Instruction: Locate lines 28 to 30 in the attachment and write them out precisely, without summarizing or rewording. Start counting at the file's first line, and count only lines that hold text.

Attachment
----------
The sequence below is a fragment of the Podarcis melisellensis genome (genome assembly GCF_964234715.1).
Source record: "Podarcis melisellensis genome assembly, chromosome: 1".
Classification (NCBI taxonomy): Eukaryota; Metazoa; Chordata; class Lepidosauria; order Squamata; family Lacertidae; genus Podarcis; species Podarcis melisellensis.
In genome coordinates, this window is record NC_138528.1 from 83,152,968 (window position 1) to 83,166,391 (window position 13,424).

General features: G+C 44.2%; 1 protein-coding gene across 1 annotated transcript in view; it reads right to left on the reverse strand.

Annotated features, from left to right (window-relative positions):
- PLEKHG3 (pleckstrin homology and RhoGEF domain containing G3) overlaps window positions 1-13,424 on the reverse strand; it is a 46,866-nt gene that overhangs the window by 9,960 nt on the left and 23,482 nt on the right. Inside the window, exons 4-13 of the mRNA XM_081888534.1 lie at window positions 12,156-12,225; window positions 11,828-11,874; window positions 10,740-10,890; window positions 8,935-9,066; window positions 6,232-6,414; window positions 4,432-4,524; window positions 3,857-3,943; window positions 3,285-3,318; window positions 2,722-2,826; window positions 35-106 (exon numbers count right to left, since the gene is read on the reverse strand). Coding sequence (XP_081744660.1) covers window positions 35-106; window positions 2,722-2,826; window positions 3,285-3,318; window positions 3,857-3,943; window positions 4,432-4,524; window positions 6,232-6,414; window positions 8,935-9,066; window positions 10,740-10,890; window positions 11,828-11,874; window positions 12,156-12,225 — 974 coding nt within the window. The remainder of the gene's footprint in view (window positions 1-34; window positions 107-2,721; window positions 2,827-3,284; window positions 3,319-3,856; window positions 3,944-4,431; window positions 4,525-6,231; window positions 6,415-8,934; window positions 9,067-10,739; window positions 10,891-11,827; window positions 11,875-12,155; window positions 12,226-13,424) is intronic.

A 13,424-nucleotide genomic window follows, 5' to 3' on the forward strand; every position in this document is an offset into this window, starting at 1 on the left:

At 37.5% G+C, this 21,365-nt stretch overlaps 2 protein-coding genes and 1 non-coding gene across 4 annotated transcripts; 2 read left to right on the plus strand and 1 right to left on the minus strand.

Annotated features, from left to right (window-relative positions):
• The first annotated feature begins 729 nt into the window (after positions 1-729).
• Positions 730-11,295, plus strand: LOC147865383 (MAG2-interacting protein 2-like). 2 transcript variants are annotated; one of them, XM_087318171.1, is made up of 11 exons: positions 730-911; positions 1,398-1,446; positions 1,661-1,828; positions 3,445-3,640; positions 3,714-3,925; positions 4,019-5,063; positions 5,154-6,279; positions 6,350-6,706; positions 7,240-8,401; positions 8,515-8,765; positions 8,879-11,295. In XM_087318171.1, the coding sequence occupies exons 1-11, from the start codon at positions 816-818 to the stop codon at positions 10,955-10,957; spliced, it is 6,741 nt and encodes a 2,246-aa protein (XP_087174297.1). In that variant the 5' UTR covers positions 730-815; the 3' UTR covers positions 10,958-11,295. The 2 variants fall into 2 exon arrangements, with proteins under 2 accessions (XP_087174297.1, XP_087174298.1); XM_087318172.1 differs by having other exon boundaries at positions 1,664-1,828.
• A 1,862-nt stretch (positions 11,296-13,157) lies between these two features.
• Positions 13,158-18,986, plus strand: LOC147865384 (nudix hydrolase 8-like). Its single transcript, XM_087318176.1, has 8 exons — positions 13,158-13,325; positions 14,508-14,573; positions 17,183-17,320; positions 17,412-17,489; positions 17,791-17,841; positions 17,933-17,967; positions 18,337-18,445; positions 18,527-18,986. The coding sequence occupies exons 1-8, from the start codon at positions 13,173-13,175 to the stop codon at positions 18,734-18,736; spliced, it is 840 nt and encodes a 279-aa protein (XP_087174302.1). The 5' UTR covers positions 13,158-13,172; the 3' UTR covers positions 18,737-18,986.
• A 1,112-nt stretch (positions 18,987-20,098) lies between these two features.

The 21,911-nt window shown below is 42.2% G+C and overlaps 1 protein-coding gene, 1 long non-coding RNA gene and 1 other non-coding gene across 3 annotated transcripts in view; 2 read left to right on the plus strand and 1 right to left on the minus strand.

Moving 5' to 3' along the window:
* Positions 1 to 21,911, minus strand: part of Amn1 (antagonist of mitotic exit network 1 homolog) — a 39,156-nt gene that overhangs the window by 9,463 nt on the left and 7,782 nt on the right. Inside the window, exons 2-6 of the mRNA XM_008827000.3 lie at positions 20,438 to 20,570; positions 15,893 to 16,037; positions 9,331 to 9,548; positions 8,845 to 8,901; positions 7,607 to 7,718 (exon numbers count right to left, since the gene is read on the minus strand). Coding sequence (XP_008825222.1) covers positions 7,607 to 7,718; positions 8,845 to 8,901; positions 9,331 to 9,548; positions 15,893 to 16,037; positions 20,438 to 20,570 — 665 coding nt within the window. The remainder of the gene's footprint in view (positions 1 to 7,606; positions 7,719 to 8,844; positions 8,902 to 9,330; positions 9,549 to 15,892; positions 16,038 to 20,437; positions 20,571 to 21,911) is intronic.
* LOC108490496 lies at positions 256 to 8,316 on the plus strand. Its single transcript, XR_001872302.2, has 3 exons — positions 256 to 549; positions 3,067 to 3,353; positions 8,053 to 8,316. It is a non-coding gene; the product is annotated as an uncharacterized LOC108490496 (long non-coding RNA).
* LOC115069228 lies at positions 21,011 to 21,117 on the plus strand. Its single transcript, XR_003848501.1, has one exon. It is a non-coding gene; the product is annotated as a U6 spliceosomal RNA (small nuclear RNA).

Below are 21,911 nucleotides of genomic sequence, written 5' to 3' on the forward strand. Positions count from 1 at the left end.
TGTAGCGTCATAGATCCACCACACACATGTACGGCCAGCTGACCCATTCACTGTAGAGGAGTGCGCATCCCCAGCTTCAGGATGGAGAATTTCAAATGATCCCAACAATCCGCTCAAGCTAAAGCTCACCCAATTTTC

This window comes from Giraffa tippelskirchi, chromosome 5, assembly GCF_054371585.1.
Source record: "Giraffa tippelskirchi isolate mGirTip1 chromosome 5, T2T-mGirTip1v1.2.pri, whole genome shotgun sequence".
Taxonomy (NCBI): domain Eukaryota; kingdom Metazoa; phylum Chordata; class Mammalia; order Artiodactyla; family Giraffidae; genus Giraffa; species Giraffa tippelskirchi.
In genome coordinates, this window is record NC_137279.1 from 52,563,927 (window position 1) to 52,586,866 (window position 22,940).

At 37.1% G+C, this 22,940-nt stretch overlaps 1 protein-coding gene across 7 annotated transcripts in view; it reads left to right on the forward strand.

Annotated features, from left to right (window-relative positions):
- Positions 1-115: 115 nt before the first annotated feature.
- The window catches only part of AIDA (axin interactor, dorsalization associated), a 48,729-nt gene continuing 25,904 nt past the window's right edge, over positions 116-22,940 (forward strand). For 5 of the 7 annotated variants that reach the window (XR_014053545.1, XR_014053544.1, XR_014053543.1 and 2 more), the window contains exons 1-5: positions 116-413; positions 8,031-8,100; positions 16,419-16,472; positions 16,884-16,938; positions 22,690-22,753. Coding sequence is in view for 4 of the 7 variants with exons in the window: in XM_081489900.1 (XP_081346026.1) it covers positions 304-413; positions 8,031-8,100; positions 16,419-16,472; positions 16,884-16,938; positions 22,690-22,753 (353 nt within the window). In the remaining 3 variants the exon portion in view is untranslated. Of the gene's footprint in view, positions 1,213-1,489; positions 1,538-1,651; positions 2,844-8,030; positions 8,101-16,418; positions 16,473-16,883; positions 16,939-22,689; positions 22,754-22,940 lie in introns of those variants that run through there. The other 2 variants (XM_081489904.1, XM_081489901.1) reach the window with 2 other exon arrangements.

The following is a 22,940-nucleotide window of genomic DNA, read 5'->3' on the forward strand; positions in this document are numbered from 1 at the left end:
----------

Annotated features, from left to right (window-relative positions):
- Positions 1-115: 115 nt before the first annotated feature.
- The window catches only part of AIDA (axin interactor, dorsalization associated), a 48,729-nt gene continuing 25,904 nt past the window's right edge, over positions 116-22,940 (forward strand). For 5 of the 7 annotated variants that reach the window (XR_014053545.1, XR_014053544.1, XR_014053543.1 and 2 more), the window contains exons 1-5: positions 116-413; positions 8,031-8,100; positions 16,419-16,472; positions 16,884-16,938; positions 22,690-22,753. Coding sequence is in view for 4 of the 7 variants with exons in the window: in XM_081489900.1 (XP_081346026.1) it covers positions 304-413; positions 8,031-8,100; positions 16,419-16,472; positions 16,884-16,938; positions 22,690-22,753 (353 nt within the window). In the remaining 3 variants the exon portion in view is untranslated. Of the gene's footprint in view, positions 1,213-1,489; positions 1,538-1,651; positions 2,844-8,030; positions 8,101-16,418; positions 16,473-16,883; positions 16,939-22,689; positions 22,754-22,940 lie in introns of those variants that run through there. The other 2 variants (XM_081489904.1, XM_081489901.1) reach the window with 2 other exon arrangements.